Tuesday, November 25, 2008

Vote No to Proposition Future

One problem I have with a lot of poetry is its obsession with futurity.

The Buffalo crowd write books and books about themselves to assure their future ascent. Ron Silliman is obsessed with canonizing and hierarchizing, but most of all he's interested in the future and in establishing what has been outdated.

But the Buffalo-ists are not the only ones concerned with the future.

In the most recent Writer's Chronicle (which as you may have noticed I read without fail), CK Williams criticizes language poetry by falling back on the time paradigm: "... their perception of the tradition was prematurely determined by their passion for recognition and novelty. I don't like to speak badly of anyone but I can't bring to mind a single poem by any of the core group of language poets that's stayed with me more than five minutes after I read it."

The interviewer then quotes Dana Levin attacking "younger poets since the late 1990s" for writing poetry that "offers much to delight the eye and tease the palate" but "such books promise sensational tastes athat in the end amount to light confections" because "lingual beauty doesn't linger long after turning the page." Also we have misread Pound's "Make it new" as an excuse for our terrible poetry.

Two different scales when it comes the futurity, but in all cases based on the future. Both models use this futurity to critique the frivolous (soft surrealism or "light confections"), which they both associate with mass culture. I am soft and frivolous.

I'm not interested in the future. Not five minutes or five decades.

Maximum asked me why I don't want want to set up shop. I am not interested in poetry that aims to establish an ideal community. Not interested in poetry that may stabilize or fix the social order, the symbolic order.

More and more, I am interested in being corrupted.

I am more and more interested in automutilation.

The Lemurification of Mark Wallace

Here's a excerpt from a recent exchange with super-blogger Mark Wallace over at his blog. It's a response to Mark's funny reply to the notion of "an economy of respect" first proposed by Stan Apps over at his blog. It's funny but it also entails some of my answers to questions raised in response to the lemur manifesto.

Johannes said...

Poetry is already run on a respect economy. Also known as a heap of mediocrity economy. Or I have lots of pals economy. Or kiss me kiss me kiss me.

I give myself one hundred in all categories. Especially the one involving dehydration.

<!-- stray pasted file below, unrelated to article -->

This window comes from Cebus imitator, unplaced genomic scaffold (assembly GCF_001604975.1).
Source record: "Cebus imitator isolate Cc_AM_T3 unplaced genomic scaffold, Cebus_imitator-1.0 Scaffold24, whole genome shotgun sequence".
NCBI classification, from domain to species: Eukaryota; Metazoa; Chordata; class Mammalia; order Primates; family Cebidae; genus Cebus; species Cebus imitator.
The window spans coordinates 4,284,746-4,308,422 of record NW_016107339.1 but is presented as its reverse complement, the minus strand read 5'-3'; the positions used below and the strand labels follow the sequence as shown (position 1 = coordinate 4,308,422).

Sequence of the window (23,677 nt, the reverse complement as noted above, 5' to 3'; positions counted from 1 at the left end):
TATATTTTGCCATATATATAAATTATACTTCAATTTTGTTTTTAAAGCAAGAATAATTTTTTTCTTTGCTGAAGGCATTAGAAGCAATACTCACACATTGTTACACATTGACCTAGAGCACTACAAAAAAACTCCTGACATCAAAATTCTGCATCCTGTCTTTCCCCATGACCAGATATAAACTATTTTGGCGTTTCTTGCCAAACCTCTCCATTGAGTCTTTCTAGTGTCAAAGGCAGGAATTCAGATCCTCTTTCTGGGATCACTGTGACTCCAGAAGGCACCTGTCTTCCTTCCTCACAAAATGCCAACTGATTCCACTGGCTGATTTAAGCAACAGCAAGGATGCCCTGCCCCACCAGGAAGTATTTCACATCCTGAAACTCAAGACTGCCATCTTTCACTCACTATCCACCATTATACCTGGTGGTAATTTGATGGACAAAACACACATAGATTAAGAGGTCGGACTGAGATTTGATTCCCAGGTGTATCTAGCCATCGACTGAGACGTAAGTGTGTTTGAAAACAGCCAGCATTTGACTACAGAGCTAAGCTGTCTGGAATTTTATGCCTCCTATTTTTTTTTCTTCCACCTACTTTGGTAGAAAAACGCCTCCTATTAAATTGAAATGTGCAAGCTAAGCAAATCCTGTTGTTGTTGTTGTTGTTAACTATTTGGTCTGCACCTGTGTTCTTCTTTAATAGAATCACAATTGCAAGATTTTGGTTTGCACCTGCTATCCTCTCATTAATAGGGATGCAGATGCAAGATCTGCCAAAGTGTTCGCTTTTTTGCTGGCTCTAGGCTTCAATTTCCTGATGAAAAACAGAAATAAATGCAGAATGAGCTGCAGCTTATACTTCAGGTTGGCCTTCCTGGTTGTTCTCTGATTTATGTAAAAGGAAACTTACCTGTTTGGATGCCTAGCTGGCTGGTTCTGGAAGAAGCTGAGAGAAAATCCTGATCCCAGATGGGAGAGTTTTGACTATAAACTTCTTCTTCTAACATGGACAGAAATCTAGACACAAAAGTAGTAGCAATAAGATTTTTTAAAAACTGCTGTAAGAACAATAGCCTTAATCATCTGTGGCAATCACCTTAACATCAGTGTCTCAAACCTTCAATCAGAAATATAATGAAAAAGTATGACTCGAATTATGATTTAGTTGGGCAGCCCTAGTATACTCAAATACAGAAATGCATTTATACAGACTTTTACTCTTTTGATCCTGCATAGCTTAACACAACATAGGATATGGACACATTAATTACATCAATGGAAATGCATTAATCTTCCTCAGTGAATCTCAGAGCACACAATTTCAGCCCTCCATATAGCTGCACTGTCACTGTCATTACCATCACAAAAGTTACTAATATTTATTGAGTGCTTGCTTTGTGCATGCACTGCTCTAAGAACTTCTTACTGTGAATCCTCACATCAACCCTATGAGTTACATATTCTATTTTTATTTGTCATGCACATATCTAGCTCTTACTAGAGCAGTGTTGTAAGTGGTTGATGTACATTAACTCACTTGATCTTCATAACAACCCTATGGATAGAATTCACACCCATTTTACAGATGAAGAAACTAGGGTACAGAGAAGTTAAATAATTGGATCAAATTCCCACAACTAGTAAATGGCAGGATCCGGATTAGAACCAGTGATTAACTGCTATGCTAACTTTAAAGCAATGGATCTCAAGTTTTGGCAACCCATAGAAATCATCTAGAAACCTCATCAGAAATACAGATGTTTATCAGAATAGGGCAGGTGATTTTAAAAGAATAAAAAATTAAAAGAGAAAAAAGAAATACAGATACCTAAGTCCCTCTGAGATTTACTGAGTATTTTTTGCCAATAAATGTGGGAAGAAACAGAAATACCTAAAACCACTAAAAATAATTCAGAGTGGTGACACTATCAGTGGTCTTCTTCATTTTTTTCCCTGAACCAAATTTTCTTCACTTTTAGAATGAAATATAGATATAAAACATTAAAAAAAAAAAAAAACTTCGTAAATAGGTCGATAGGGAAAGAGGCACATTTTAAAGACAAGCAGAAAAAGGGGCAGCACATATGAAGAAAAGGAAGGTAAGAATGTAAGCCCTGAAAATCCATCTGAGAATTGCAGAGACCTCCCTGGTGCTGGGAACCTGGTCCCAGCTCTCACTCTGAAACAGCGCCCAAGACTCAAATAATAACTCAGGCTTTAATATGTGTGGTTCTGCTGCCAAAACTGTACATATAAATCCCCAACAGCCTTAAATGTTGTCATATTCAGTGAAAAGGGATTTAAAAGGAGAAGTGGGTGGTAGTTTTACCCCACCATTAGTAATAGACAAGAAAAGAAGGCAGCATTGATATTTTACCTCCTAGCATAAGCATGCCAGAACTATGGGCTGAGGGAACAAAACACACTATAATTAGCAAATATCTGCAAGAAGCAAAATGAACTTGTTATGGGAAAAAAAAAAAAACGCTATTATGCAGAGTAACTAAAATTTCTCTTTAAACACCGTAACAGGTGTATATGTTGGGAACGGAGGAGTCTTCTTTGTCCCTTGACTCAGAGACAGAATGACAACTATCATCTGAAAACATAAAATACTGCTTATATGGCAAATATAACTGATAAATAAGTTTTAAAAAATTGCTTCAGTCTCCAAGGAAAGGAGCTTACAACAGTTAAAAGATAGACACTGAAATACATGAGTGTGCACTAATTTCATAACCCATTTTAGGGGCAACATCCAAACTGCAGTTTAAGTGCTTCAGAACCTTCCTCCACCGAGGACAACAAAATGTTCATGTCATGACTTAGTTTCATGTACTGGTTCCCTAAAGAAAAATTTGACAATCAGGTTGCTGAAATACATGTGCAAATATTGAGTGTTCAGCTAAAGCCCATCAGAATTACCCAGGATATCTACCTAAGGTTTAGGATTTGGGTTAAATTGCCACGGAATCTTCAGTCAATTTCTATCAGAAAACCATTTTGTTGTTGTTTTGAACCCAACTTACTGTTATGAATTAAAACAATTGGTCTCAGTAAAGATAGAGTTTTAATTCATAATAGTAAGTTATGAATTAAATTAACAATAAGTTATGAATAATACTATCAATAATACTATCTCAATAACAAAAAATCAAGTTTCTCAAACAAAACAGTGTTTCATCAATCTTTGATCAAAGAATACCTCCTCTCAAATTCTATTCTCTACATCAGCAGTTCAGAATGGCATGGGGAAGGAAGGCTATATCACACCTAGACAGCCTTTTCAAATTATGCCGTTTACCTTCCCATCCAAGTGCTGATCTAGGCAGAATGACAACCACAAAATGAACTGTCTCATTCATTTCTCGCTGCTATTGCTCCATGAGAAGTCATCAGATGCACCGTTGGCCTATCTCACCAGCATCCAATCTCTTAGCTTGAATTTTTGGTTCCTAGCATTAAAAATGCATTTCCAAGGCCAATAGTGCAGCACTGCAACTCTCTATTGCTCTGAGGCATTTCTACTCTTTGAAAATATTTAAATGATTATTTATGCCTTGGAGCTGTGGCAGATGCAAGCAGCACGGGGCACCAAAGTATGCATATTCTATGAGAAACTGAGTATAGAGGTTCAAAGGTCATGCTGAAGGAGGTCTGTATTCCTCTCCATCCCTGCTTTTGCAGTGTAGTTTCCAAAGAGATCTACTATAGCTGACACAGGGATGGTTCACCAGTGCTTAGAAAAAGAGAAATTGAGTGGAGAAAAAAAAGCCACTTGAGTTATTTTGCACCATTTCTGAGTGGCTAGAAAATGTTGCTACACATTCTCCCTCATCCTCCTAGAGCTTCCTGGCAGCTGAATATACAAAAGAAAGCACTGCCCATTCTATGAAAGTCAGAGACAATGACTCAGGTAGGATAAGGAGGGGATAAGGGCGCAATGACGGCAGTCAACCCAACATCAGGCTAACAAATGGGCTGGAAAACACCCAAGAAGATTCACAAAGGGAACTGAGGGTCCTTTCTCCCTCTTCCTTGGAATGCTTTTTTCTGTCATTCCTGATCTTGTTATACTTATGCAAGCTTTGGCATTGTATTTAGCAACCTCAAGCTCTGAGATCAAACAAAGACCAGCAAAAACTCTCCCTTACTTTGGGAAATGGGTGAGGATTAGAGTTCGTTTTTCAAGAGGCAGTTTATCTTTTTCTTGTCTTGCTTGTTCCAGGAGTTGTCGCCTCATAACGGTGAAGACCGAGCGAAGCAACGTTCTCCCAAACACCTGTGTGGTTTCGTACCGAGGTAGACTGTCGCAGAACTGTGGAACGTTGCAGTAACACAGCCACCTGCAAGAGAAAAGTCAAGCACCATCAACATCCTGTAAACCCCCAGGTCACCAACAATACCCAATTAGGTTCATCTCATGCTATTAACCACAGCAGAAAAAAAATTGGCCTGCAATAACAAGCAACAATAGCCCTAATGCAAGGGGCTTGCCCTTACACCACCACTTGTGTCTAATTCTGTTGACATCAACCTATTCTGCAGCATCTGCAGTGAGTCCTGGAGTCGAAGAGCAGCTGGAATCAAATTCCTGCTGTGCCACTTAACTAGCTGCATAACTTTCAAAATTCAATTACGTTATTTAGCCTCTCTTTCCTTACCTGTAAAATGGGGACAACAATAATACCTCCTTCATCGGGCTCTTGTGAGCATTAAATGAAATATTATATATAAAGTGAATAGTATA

November 16, 2008 6:41 PM

Blogger mark wallace said...

But Johannes, there are big differences between the respect and prestige economies. Both kiss kiss kiss but they kiss kiss kiss differently. The respect economy kisses you because it likes you and your work, whoever you and your work happen to be in the mind of the respect that's kissing you, and whatever you've done (for better or worse) to gain that respect. The prestige economy kisses your institutional position or public reputation.

I think, if one were to generalize, which one can't, quite, it's pretty clear that poetry is not run on a respect economy. I think it tends to value prestige over the financial, while failing to acknowledge the degree to which the financial is socially embedded in prestige. But whatever the connection there, respect is still a distant third.

Also, re mediocrity, what's fascinating is the degree to which it's easier to criticize mediocrity than to recognize it in oneself. "Physician, heal thyself" is I think the best kind of response to that problem. Lead by example, not accusation. Not that accusation doesn't have its pleasures.

November 16, 2008 7:31 PM

Blogger K. Lorraine Graham said...

Mark, this post is funny.

I am, perhaps naively, continually suprised at how many kiss kiss opportunities I receive from people I can't possibly help, let alone kiss. I have to fend off kisses and requests for kisses from kiss me kiss me peoples (as do others, I know). Today, I'm a 7-4-3, but sometimes I'm an 8-5-3. When I'm at my most confident, I think, "I am awesome. No one gives a crap about what I write!" The problem is that one day I might actually have whatever power someone thinks I might have. And what will I do then? I don't really believe that. But still, the prospect disturbs and intrigues me.